A 1950s Bugeye Sprite has better rear space utilization and it doesn't even have a trunk lid - everything has to be fed into the rear space over the seats.

Don't misunderstand me - I am not bitching at the Solstice - I accept it as it is. I am just wondering what was behind the poor design and have a hard time believing it was simply limited funds. I guess we'd need feedback from someone on the design team to really know for sure.
 

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Limited funds were probably the least of the three constraints. Time, and the requirement to adhere to the concept car's design would have been the major problems.

I have designed literally thousands of things (none quite as complicated as a car) and having to convert a concept to a working production car in a limited time without changing its appearance is incredibly difficult.
 

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Discussion Starter #11
All good points. But I'm looking at the cover photo of the
Pontiac soltice book with those lovely nasels melting into the boot lid and I wouldn't trade that view for a bigger trunk. It's just too .lovely to complain.
 

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The coupe is a lot better in terms of cargo space, but the downside is that whatever you are carrying is exposed to public view which may attract thieves. I overcame this by finding a black beach towel I can spread over anything in the back and with the tint in the rear window it is pretty hard to see things.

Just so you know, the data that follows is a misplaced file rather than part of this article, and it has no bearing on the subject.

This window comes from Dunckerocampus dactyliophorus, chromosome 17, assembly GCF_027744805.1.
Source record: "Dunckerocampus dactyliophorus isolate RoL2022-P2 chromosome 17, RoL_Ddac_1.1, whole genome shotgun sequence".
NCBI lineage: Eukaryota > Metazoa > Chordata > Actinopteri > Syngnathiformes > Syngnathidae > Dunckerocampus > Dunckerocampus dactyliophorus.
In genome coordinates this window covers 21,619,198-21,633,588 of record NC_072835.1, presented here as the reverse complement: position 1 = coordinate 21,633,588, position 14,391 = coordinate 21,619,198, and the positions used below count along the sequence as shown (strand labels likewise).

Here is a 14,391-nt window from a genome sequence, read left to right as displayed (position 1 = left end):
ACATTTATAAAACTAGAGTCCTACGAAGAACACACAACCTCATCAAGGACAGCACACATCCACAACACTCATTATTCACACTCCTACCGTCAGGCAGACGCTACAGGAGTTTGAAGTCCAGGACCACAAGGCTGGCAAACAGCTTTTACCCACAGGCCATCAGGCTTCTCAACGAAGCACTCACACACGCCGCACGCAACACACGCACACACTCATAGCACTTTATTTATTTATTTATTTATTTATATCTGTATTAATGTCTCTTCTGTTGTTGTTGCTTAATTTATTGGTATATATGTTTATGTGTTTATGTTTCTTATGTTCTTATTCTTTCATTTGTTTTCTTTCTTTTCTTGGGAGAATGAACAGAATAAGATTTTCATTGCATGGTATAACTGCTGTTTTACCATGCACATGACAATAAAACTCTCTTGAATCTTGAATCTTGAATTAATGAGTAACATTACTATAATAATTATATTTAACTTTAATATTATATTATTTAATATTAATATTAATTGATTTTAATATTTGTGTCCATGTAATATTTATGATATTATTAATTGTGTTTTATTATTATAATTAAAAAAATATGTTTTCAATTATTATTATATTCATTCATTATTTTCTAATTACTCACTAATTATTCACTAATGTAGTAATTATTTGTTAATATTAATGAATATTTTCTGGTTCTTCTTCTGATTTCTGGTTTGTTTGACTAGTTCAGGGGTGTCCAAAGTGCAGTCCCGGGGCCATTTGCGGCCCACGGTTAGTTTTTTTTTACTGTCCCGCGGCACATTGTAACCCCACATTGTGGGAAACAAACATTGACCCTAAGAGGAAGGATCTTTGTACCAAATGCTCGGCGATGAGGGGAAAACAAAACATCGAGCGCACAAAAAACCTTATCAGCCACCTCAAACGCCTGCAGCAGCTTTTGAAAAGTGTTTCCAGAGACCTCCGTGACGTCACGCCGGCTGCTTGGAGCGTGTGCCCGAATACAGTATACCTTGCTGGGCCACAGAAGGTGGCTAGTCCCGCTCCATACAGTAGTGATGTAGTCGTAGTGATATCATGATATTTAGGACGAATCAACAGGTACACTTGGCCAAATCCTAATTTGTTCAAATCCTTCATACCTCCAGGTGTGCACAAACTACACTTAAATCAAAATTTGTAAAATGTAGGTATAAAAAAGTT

I have a hard time believing that with an even decent budget the design team couldn't have come up with a decent arrangement for the top and cargo space. I have owner literally dozens of sports cars from the 1950s on and the Kappa design is absolutely the worst in terms of space utilization for top and cargo (unless, as I said earlier. there is some good reason we just aren't seeing).

A 1950s Bugeye Sprite has better rear space utilization and it doesn't even have a trunk lid - everything has to be fed into the rear space over the seats.

Don't misunderstand me - I am not bitching at the Solstice - I accept it as it is. I am just wondering what was behind the poor design and have a hard time believing it was simply limited funds. I guess we'd need feedback from someone on the design team to really know for sure.